Although the position of the United States changes little no matter which household type is considered, the cross-national range of child poverty rates is more modest with respect to households headed by a married couple (from 1.9% in Finland to 20.7% in Russia) than with respect to households headed by a single female with no other adults present (from 9.0% in Finland to 55.4% in the United States). Another way to document this is by considering the childhood poverty gradient, or the excess poverty of children living in households other than those headed by married couples. This excess poverty reaches 41.5% in the United States for children in households headed by a single female with no other adults present (55.4% vs. 13.9% for children in households headed by married couples). Children living with single mothers and no other adults experience the most excess poverty within each nation, but across nations, the largest gradient is found in the United States.
Another finding emerges from Table 2 and the comparison of overall child poverty rates before and after taxes and transfers. The United States is not so very unusual in its rate of before-tax or market poverty, reflecting the fact that low-income Americans are quite likely to be employed in comparative terms, although at low wages (Rainwater and Smeeding 2003). However, government redistribution reduces the overall child poverty rate only from 26.3% to 22.0%. The difference is more dramatic in most other countries. The United Kingdom, for instance, with the highest before-tax childhood poverty rate of all the countries considered here (34.4%), has a substantially lower (after-tax) childhood poverty rate (15.3%) than the United States. Similarly, Finland has the lowest observed childhood poverty rate of all the countries considered here (2.8%). Without transfers, however, the rate hypothetically would be 18.6%.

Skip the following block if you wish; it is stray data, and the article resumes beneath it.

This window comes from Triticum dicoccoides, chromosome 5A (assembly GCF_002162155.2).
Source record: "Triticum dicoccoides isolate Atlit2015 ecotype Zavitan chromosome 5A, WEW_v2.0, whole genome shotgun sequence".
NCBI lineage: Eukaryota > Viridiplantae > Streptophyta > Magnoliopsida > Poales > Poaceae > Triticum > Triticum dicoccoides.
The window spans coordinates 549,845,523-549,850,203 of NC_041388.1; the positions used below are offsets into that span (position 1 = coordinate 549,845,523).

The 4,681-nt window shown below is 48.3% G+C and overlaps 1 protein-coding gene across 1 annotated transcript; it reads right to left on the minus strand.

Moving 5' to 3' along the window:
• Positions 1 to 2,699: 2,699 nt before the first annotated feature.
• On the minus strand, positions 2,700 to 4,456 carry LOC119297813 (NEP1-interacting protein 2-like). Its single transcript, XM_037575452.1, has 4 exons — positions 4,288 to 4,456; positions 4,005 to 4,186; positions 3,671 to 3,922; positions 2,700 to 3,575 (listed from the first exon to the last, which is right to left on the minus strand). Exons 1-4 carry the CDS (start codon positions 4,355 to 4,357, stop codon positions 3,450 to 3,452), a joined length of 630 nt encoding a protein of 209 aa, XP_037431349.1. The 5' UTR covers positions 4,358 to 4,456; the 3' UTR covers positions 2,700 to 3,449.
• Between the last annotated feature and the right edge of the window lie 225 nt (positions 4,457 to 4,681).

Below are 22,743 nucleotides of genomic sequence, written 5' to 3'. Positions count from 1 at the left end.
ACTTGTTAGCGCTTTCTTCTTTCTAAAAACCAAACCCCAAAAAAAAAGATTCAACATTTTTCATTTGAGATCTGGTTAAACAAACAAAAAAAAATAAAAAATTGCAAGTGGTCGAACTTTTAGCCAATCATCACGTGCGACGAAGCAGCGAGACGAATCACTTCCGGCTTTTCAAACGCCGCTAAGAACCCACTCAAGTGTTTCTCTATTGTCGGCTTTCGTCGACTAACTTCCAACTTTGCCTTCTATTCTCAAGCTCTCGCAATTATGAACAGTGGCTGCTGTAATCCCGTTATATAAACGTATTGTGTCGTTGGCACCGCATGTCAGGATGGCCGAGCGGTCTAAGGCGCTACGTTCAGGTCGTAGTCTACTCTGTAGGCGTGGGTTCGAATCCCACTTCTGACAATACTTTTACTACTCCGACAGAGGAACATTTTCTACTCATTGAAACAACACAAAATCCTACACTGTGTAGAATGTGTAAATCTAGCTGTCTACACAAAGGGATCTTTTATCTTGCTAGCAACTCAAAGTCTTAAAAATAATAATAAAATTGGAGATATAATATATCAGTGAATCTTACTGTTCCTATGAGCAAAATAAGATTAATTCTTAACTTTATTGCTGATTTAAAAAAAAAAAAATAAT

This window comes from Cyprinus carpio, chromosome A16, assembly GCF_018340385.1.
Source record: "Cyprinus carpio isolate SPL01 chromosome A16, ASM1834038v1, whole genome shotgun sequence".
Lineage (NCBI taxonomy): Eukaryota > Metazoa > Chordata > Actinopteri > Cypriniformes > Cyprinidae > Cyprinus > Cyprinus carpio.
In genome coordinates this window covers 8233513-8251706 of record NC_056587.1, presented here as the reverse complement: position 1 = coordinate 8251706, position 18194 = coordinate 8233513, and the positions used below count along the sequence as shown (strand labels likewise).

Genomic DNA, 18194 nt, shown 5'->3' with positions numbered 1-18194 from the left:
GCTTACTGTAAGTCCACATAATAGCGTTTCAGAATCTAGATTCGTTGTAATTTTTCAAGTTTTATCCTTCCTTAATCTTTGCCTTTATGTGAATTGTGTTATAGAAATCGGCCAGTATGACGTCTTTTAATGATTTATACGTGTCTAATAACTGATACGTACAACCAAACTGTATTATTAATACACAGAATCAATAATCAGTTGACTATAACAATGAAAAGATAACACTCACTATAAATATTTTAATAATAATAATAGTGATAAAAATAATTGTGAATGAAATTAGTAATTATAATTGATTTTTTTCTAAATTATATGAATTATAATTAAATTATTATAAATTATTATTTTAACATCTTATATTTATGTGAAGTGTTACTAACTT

A comparison of the pre- and post-tax child poverty rates for specific household types suggests that U.S. taxes and transfers do little to pull children out of poverty regardless of the household in which they live. In absolute terms, the difference between child poverty before and after redistribution is smaller for U.S. households headed by a married couple (from 16.7% to 13.9%) than for households headed by a single female with no other adults present (from 65.2% to 55.4%). But the latter decline appears modest in comparison with the poverty reduction achieved through taxes in similar households in the Nordic countries (from 50.6% to 9.0% in Finland, from 56.1% to 11.6% in Norway, and from 51.9% to 13.5% in Sweden) and in the United Kingdom (from 84.1% to 37.3%). In relative terms, it is more difficult to know whether these nations do comparatively more for those households at the highest risk for poverty than for households headed by a married couple, since children living with married parents face a minimal poverty risk after taxes and transfers (1.9% in Finland, 2.1% in Norway, and 2.3% in Sweden).